Located on a Culver City hillside next to California’s newest state park, Marrakesh House doubles as a green residence and a venue for special events, art, and music. Filmmaker Chris Paine (director of the documentaries “Who Killed the Electric Car?” and “Revenge of the Electric Car”) brought together designers to transform a run-down mid-century modern home into a model for sustainable living in the 21st century. From solar power for home and cars, to outdoor tea-houses built entirely from recycled materials by the renowned LA artist Shrine, Chris and his team made every effort to create an environmentally friendly and fun place to live and entertain.
“Bringing people together has always been important to me, especially living in Los Angeles where everything is so spread out,” says Paine. “I wanted Marrakesh House to provide a relaxed artistic atmosphere that reflects my interests in different cultures and demonstrates eco-friendlier living to anyone who visits. I hope Marrakesh House proves that greener living can be artistic and fun.”
Paine traveled to Morocco in 2008 and discovered that the layouts of traditional Moroccan “riads” center on a courtyard, in a way that mirrors the layout of his new property. With Marrakesh and Los Angeles located on similar latitudes, each with desert topographies near high mountains, he decided to call his remodel “Marrakesh House” combining the home’s Mid-Century modern architecture with Islamic design motifs to forge a visual bridge between two cultures.
Paine committed to remodel the 4,300 square-foot house using environmentally friendly guidelines. He assembled a team of dedicated craftspeople, led by project manager, noted LEED AP, Shellie Collier. He also brought on board sponsors who were passionate about a reconstruction that would showcase greener living. When asked about their choices in planning the remodel, Shellie said, “I’m very glad we spent time considering how to take advantage of what the house already had instead of tearing everything down. Sometimes the future is about simply remaking the present.”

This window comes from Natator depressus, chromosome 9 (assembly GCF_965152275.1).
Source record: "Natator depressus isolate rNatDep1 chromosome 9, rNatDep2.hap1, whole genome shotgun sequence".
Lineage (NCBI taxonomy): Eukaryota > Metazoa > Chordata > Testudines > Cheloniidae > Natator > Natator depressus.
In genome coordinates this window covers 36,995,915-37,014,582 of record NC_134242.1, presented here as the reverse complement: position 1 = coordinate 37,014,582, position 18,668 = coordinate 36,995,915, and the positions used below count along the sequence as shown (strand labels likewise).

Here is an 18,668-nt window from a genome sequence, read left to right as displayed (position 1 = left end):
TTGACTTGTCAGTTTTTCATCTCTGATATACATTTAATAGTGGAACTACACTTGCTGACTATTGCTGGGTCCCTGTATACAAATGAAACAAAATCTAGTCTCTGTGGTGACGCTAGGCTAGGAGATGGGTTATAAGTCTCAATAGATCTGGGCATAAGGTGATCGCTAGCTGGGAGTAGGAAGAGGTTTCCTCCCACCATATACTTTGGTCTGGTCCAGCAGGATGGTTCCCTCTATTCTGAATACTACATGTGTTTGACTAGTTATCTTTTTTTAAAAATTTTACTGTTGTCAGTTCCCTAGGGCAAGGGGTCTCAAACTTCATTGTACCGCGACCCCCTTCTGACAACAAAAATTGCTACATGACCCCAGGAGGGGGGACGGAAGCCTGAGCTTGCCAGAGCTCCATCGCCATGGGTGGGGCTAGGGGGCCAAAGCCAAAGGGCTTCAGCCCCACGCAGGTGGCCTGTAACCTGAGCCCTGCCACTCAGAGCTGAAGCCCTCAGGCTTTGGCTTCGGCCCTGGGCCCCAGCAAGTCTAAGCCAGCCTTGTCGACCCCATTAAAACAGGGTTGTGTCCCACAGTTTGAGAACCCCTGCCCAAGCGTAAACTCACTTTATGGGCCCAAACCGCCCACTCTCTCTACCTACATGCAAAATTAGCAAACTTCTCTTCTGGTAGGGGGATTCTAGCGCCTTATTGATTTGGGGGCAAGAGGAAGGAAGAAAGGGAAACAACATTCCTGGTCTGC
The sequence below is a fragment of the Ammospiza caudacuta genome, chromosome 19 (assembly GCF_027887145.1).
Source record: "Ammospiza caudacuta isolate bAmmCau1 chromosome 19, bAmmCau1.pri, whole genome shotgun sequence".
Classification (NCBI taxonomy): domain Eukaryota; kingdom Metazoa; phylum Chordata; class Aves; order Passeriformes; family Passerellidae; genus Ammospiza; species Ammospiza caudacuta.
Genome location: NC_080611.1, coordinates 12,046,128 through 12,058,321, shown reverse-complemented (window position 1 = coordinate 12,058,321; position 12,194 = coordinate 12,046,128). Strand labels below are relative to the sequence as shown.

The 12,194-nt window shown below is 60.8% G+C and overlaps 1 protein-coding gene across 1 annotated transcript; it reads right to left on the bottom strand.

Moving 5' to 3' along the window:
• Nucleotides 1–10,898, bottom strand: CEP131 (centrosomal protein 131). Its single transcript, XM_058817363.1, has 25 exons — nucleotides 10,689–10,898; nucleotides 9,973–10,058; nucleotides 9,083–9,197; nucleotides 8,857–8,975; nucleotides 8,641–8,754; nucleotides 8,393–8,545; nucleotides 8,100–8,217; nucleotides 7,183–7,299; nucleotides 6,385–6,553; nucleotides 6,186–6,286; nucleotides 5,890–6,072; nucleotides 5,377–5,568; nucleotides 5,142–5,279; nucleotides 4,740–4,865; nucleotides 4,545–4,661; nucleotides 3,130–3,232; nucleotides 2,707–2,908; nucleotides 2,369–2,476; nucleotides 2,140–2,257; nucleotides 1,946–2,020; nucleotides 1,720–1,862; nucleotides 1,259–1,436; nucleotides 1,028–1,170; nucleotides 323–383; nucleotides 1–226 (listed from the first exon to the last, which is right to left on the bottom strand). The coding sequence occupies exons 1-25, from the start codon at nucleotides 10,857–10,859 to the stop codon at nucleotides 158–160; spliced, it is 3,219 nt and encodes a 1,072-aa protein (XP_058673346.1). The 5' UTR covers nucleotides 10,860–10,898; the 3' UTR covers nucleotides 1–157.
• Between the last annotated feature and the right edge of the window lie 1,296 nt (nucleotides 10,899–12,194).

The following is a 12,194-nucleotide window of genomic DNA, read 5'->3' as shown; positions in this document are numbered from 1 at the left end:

The team succeeded in making most changes to the house in accordance with the motto ‘reduce/reuse/recycle’. According to Collier, this motto means “using as much existing material as possible in order to significantly lower the carbon footprint during the remodeling process.” Two sets of solar arrays were installed on the roof to provide electrical power for both plug-in electric vehicles and the residence itself.
During reconstruction, the Marrakesh House team realized the ‘reduce/reuse/recycle’ theme by reusing lumber and soil from the original house, repurposing cement, and rebuilding the old kitchen cabinets into new bathroom cabinets. Materials that could not be used were sent to specialized reclamation. In the end, the Marrakesh House team managed to divert much of the construction debris from 1950s-1970s era construction from landfill into reuse.
Careful material selection during the remodel process allowed the house to evolve into a healthier, more environmentally conscious place to live. Formaldehyde-free construction materials, including insulation, drywall paper, cabinets and veneer, were employed wherever possible, which improved indoor air quality.
In building areas where new lumber was needed, the team chose wood that was Forest Stewardship Council (FSC) certified. “We’ve talked to many sources,” said Collier, “and FSC lumber is really worth the small amount extra you pay.” The team chose reclaimed barn wood for some projects as well as reused concrete from construction sites around the city for the retaining walls. For the floors, stone was selected because it endures hundreds of years and eventually decomposes into the earth.